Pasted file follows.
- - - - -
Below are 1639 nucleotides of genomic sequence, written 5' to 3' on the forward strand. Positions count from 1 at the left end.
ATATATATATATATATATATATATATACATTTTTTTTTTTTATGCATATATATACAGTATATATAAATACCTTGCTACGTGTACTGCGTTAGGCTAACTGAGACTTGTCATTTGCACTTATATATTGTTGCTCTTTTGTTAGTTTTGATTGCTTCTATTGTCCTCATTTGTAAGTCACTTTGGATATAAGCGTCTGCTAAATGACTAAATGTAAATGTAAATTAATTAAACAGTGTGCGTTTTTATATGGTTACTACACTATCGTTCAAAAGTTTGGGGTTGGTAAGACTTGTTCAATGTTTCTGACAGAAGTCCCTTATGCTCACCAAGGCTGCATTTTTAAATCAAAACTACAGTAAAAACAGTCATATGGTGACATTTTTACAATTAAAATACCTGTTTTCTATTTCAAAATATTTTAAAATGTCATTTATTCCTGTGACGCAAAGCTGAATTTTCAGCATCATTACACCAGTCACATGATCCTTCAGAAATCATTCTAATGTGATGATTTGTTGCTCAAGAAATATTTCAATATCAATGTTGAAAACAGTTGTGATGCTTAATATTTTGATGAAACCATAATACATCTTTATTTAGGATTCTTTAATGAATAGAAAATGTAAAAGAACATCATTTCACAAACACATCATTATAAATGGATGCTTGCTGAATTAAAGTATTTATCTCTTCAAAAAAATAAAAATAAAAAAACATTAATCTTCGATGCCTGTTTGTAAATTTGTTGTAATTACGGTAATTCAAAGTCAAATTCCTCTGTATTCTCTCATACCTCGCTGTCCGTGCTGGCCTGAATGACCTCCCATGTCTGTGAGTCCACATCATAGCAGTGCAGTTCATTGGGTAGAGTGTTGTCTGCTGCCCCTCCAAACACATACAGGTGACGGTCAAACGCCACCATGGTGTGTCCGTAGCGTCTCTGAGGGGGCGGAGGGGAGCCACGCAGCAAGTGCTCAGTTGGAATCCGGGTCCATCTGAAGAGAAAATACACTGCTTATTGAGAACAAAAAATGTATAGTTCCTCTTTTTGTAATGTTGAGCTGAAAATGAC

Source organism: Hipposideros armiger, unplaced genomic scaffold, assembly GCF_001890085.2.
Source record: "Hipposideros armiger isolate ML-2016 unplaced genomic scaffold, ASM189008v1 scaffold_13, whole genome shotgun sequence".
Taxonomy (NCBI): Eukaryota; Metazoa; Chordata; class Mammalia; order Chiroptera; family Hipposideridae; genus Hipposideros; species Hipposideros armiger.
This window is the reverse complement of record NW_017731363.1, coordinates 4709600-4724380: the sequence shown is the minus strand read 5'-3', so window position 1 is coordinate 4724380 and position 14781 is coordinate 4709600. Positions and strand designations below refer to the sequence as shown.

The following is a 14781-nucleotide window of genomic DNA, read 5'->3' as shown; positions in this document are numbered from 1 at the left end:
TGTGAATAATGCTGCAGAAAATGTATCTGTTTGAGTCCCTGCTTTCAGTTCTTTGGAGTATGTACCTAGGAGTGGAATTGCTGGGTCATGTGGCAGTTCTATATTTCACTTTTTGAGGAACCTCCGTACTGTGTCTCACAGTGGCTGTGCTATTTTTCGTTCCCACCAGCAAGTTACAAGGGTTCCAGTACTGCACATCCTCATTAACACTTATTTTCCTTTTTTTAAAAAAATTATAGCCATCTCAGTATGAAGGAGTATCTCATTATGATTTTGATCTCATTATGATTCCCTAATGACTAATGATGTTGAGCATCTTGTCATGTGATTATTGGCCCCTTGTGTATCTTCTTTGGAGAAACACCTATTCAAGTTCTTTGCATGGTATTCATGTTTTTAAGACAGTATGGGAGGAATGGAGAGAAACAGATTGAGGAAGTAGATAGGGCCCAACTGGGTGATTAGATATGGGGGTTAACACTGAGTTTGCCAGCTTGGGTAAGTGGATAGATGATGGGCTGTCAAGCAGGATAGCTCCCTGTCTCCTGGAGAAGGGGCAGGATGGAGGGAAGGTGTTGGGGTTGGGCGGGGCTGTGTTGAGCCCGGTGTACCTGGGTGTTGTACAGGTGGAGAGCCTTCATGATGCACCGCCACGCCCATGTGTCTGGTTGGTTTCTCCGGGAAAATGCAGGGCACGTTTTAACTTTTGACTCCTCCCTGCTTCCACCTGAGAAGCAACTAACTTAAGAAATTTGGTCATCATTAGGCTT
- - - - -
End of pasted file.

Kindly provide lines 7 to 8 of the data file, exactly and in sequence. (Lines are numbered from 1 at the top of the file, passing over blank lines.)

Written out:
The following is a 14781-nucleotide window of genomic DNA, read 5'->3' as shown; positions in this document are numbered from 1 at the left end:
TGTGAATAATGCTGCAGAAAATGTATCTGTTTGAGTCCCTGCTTTCAGTTCTTTGGAGTATGTACCTAGGAGTGGAATTGCTGGGTCATGTGGCAGTTCTATATTTCACTTTTTGAGGAACCTCCGTACTGTGTCTCACAGTGGCTGTGCTATTTTTCGTTCCCACCAGCAAGTTACAAGGGTTCCAGTACTGCACATCCTCATTAACACTTATTTTCCTTTTTTTAAAAAAATTATAGCCATCTCAGTATGAAGGAGTATCTCATTATGATTTTGATCTCATTATGATTCCCTAATGACTAATGATGTTGAGCATCTTGTCATGTGATTATTGGCCCCTTGTGTATCTTCTTTGGAGAAACACCTATTCAAGTTCTTTGCATGGTATTCATGTTTTTAAGACAGTATGGGAGGAATGGAGAGAAACAGATTGAGGAAGTAGATAGGGCCCAACTGGGTGATTAGATATGGGGGTTAACACTGAGTTTGCCAGCTTGGGTAAGTGGATAGATGATGGGCTGTCAAGCAGGATAGCTCCCTGTCTCCTGGAGAAGGGGCAGGATGGAGGGAAGGTGTTGGGGTTGGGCGGGGCTGTGTTGAGCCCGGTGTACCTGGGTGTTGTACAGGTGGAGAGCCTTCATGATGCACCGCCACGCCCATGTGTCTGGTTGGTTTCTCCGGGAAAATGCAGGGCACGTTTTAACTTTTGACTCCTCCCTGCTTCCACCTGAGAAGCAACTAACTTAAGAAATTTGGTCATCATTAGGCTT